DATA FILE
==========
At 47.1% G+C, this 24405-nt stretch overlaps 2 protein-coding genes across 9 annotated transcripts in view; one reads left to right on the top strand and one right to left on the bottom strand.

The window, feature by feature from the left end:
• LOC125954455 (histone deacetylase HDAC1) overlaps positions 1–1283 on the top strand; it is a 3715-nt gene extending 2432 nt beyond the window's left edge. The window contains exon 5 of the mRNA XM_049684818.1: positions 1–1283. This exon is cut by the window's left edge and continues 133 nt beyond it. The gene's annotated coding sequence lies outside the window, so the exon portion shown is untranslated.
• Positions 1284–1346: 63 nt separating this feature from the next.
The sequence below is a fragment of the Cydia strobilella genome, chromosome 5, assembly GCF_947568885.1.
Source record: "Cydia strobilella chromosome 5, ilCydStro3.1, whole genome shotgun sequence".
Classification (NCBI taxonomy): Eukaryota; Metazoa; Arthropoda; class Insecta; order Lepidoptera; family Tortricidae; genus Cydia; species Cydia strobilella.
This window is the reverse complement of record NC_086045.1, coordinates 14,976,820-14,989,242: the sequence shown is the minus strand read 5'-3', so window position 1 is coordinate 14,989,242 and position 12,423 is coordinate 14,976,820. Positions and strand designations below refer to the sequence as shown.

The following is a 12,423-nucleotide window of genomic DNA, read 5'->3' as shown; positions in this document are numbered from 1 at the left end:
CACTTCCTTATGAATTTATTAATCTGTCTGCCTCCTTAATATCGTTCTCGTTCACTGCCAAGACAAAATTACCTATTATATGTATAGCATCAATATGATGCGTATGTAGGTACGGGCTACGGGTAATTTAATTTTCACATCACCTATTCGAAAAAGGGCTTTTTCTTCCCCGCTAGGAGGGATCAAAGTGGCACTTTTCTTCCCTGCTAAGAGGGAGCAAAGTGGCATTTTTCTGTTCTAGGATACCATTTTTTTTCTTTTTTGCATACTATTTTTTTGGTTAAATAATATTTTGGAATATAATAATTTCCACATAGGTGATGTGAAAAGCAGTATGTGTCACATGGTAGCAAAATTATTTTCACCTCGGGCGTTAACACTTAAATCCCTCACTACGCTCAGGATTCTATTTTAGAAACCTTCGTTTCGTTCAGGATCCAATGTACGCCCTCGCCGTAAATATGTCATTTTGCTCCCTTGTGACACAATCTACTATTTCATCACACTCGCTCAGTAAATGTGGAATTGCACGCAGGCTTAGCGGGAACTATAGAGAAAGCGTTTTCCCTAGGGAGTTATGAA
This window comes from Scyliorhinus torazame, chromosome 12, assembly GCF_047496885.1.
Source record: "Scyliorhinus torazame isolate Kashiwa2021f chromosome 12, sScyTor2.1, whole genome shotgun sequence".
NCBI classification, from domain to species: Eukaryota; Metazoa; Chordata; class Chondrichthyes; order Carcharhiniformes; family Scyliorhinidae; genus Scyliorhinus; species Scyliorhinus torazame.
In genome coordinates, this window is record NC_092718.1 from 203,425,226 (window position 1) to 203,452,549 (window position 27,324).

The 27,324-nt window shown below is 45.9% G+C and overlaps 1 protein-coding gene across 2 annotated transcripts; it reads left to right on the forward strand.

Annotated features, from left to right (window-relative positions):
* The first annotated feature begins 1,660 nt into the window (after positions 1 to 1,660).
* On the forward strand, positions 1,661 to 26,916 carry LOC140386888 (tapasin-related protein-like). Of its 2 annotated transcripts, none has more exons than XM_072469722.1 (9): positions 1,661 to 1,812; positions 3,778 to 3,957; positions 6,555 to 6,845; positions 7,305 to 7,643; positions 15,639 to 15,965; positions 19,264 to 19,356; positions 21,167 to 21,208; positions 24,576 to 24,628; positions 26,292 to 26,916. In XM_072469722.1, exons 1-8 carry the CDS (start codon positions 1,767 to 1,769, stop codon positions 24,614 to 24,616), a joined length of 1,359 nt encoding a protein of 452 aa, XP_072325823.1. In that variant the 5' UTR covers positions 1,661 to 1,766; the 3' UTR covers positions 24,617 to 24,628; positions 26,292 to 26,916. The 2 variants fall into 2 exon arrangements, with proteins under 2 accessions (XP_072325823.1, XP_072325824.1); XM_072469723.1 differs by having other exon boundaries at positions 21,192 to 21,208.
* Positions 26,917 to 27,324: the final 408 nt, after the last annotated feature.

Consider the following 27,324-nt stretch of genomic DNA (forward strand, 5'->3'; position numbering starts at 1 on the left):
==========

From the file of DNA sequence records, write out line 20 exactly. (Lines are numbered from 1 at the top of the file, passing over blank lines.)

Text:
Consider the following 27,324-nt stretch of genomic DNA (forward strand, 5'->3'; position numbering starts at 1 on the left):